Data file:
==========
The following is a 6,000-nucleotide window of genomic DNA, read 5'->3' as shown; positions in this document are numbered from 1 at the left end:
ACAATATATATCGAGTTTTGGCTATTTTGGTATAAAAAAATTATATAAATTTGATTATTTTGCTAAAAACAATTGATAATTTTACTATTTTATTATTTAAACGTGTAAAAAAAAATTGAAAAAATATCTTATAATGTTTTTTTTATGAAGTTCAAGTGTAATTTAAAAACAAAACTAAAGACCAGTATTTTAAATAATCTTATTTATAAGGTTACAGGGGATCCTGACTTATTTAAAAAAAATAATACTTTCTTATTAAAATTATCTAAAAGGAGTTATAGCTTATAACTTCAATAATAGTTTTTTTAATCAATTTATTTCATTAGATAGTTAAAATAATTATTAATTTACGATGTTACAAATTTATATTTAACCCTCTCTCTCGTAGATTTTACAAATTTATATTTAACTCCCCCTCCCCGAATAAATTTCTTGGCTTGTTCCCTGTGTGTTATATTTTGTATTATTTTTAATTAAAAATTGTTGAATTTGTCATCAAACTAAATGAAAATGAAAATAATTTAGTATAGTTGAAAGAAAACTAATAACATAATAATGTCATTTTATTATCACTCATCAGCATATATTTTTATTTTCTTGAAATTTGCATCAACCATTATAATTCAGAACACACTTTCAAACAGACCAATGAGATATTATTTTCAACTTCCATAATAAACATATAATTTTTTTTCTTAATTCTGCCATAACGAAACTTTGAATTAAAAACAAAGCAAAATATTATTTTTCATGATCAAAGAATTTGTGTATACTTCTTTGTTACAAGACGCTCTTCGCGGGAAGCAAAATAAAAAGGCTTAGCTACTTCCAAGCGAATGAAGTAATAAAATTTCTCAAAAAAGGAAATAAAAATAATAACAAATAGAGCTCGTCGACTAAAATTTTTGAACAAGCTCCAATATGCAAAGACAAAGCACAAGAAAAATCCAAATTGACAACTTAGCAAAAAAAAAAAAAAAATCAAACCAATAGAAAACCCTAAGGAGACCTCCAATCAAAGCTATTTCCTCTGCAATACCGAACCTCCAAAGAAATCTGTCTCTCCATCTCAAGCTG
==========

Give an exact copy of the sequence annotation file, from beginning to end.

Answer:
The following is a 6,000-nucleotide window of genomic DNA, read 5'->3' as shown; positions in this document are numbered from 1 at the left end:
ACAATATATATCGAGTTTTGGCTATTTTGGTATAAAAAAATTATATAAATTTGATTATTTTGCTAAAAACAATTGATAATTTTACTATTTTATTATTTAAACGTGTAAAAAAAAATTGAAAAAATATCTTATAATGTTTTTTTTATGAAGTTCAAGTGTAATTTAAAAACAAAACTAAAGACCAGTATTTTAAATAATCTTATTTATAAGGTTACAGGGGATCCTGACTTATTTAAAAAAAATAATACTTTCTTATTAAAATTATCTAAAAGGAGTTATAGCTTATAACTTCAATAATAGTTTTTTTAATCAATTTATTTCATTAGATAGTTAAAATAATTATTAATTTACGATGTTACAAATTTATATTTAACCCTCTCTCTCGTAGATTTTACAAATTTATATTTAACTCCCCCTCCCCGAATAAATTTCTTGGCTTGTTCCCTGTGTGTTATATTTTGTATTATTTTTAATTAAAAATTGTTGAATTTGTCATCAAACTAAATGAAAATGAAAATAATTTAGTATAGTTGAAAGAAAACTAATAACATAATAATGTCATTTTATTATCACTCATCAGCATATATTTTTATTTTCTTGAAATTTGCATCAACCATTATAATTCAGAACACACTTTCAAACAGACCAATGAGATATTATTTTCAACTTCCATAATAAACATATAATTTTTTTTCTTAATTCTGCCATAACGAAACTTTGAATTAAAAACAAAGCAAAATATTATTTTTCATGATCAAAGAATTTGTGTATACTTCTTTGTTACAAGACGCTCTTCGCGGGAAGCAAAATAAAAAGGCTTAGCTACTTCCAAGCGAATGAAGTAATAAAATTTCTCAAAAAAGGAAATAAAAATAATAACAAATAGAGCTCGTCGACTAAAATTTTTGAACAAGCTCCAATATGCAAAGACAAAGCACAAGAAAAATCCAAATTGACAACTTAGCAAAAAAAAAAAAAAAATCAAACCAATAGAAAACCCTAAGGAGACCTCCAATCAAAGCTATTTCCTCTGCAATACCGAACCTCCAAAGAAATCTGTCTCTCCATCTCAAGCTG